7 chapter © 2007 Worth Publishers Essentials of Economics Krugman Wells Olney 7 of 41 A Key Concept: The Slope of a Curve The slope of a line or curve is a measure of how steep it is. The slope of a line is measured by “rise over run”—the change in the y-variable between two points on the line divided by the change in the x-variable between those same two points. The Slope of a Linear Curve Appendix

8 chapter © 2007 Worth Publishers Essentials of Economics Krugman Wells Olney 8 of 41 A Key Concept: The Slope of a Curve The Slope of a Linear Curve Appendix

9 chapter © 2007 Worth Publishers Essentials of Economics Krugman Wells Olney 9 of 41 A Key Concept: The Slope of a Curve Horizontal and Vertical Curves and Their Slopes When a curve is horizontal, the value of y along that curve never changes—it is constant. The slope of a horizontal curve is always zero. If a curve is vertical, the value of x along the curve never changes—it is constant. The slope of a vertical line is equal to infinity. A vertical or a horizontal curve has a special implication: it means that the x-variable and the y-variable are unrelated. Appendix

10 chapter © 2007 Worth Publishers Essentials of Economics Krugman Wells Olney 10 of 41 A Key Concept: The Slope of a Curve The Slope of a Nonlinear Curve A nonlinear curve is one in which the slope is not the same between every pair of points. The absolute value of a negative number is the value of the negative number without the minus sign. Appendix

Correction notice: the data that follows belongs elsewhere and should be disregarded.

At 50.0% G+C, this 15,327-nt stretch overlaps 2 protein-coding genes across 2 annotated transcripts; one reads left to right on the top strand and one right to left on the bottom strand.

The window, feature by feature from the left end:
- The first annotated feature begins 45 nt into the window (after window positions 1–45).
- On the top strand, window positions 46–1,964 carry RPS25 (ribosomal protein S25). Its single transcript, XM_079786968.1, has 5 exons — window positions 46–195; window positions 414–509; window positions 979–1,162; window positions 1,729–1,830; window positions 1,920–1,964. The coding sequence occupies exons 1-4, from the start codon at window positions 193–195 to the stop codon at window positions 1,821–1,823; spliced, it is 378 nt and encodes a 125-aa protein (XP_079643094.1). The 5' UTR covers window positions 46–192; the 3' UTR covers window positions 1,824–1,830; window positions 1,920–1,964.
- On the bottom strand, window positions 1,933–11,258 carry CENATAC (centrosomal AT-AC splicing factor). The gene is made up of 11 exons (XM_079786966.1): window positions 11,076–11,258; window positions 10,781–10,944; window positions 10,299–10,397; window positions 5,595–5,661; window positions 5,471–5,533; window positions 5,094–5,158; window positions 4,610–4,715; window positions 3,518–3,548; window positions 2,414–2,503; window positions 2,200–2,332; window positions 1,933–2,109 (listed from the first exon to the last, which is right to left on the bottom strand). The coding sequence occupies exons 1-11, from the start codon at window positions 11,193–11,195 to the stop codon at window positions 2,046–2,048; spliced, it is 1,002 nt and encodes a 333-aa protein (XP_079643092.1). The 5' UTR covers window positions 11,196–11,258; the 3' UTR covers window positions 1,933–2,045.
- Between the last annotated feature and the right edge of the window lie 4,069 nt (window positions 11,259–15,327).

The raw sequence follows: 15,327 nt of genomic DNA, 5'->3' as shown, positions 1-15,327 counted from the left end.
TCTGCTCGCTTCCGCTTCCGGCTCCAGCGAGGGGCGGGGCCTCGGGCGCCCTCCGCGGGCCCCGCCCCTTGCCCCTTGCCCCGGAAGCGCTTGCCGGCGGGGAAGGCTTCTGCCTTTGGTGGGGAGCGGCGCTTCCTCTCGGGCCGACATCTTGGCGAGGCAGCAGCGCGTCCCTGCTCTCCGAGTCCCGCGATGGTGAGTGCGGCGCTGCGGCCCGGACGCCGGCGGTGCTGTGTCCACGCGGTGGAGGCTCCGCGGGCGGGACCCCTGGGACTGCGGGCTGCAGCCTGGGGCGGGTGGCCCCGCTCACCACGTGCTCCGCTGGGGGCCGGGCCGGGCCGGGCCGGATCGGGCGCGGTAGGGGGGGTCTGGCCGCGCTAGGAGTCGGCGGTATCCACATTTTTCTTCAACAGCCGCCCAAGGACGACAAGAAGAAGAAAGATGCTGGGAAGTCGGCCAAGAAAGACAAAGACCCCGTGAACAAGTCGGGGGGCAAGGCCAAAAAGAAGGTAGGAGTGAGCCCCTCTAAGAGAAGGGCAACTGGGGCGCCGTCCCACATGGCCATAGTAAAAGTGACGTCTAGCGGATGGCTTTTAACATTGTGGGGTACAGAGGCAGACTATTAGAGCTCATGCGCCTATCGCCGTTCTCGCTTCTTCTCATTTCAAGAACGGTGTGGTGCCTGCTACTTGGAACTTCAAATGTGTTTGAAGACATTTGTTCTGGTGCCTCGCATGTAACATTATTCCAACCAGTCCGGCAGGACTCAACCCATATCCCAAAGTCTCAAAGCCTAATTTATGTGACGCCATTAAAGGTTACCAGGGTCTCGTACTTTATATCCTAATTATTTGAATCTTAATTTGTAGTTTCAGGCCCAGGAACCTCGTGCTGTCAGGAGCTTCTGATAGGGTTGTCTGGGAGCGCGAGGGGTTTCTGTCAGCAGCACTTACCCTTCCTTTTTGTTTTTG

11 chapter © 2007 Worth Publishers Essentials of Economics Krugman Wells Olney 11 of 41 A Key Concept: The Slope of a Curve The Slope of a Nonlinear Curve Appendix

12 chapter © 2007 Worth Publishers Essentials of Economics Krugman Wells Olney 12 of 41 A Key Concept: The Slope of a Curve The Slope of a Nonlinear Curve Appendix

13 chapter © 2007 Worth Publishers Essentials of Economics Krugman Wells Olney 13 of 41 A Key Concept: The Slope of a Curve Calculating the Slope Along a Nonlinear Curve To calculate the slope along a nonlinear curve, you draw a straight line between two points of the curve. The slope of that straight line is a measure of the average slope of the curve between those two end-points. Appendix

14 chapter © 2007 Worth Publishers Essentials of Economics Krugman Wells Olney 14 of 41 A Key Concept: The Slope of a Curve Maximum and Minimum Points A nonlinear curve may have a maximum point, the highest point along the curve. At the maximum, the slope of the curve changes from positive to negative. A nonlinear curve may have a minimum point, the lowest point along the curve. At the minimum, the slope of the curve changes from negative to positive. Appendix

15 chapter © 2007 Worth Publishers Essentials of Economics Krugman Wells Olney 15 of 41 A Key Concept: The Slope of a Curve Maximum and Minimum Points Appendix

16 chapter © 2007 Worth Publishers Essentials of Economics Krugman Wells Olney 16 of 41 Nonlinear Relationships X Y X Y YY (A) Decreasing positive slope(B) Increasing positive slope (C) Decreasing negative slope(D) Increasing negative slope